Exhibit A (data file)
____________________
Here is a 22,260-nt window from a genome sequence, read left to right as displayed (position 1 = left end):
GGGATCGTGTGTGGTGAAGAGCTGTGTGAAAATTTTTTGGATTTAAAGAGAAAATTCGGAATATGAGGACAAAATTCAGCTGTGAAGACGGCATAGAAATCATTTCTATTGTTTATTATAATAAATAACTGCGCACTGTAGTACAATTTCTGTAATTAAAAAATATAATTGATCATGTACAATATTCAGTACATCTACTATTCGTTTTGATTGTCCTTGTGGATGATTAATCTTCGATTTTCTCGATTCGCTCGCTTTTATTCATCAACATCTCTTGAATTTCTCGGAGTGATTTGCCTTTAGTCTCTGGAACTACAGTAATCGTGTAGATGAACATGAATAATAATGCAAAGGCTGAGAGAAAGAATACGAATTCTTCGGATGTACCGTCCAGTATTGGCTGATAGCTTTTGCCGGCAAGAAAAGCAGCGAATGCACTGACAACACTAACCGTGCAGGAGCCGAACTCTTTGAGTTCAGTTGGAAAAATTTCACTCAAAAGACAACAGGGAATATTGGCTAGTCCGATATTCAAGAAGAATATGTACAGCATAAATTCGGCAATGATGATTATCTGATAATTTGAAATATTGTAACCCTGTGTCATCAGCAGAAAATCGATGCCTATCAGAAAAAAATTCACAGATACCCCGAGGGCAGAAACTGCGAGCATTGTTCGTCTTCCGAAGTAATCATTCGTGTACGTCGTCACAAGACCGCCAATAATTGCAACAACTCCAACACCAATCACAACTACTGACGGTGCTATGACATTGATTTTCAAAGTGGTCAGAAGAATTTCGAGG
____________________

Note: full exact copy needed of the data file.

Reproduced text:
Here is a 22,260-nt window from a genome sequence, read left to right as displayed (position 1 = left end):
GGGATCGTGTGTGGTGAAGAGCTGTGTGAAAATTTTTTGGATTTAAAGAGAAAATTCGGAATATGAGGACAAAATTCAGCTGTGAAGACGGCATAGAAATCATTTCTATTGTTTATTATAATAAATAACTGCGCACTGTAGTACAATTTCTGTAATTAAAAAATATAATTGATCATGTACAATATTCAGTACATCTACTATTCGTTTTGATTGTCCTTGTGGATGATTAATCTTCGATTTTCTCGATTCGCTCGCTTTTATTCATCAACATCTCTTGAATTTCTCGGAGTGATTTGCCTTTAGTCTCTGGAACTACAGTAATCGTGTAGATGAACATGAATAATAATGCAAAGGCTGAGAGAAAGAATACGAATTCTTCGGATGTACCGTCCAGTATTGGCTGATAGCTTTTGCCGGCAAGAAAAGCAGCGAATGCACTGACAACACTAACCGTGCAGGAGCCGAACTCTTTGAGTTCAGTTGGAAAAATTTCACTCAAAAGACAACAGGGAATATTGGCTAGTCCGATATTCAAGAAGAATATGTACAGCATAAATTCGGCAATGATGATTATCTGATAATTTGAAATATTGTAACCCTGTGTCATCAGCAGAAAATCGATGCCTATCAGAAAAAAATTCACAGATACCCCGAGGGCAGAAACTGCGAGCATTGTTCGTCTTCCGAAGTAATCATTCGTGTACGTCGTCACAAGACCGCCAATAATTGCAACAACTCCAACACCAATCACAACTACTGACGGTGCTATGACATTGATTTTCAAAGTGGTCAGAAGAATTTCGAGG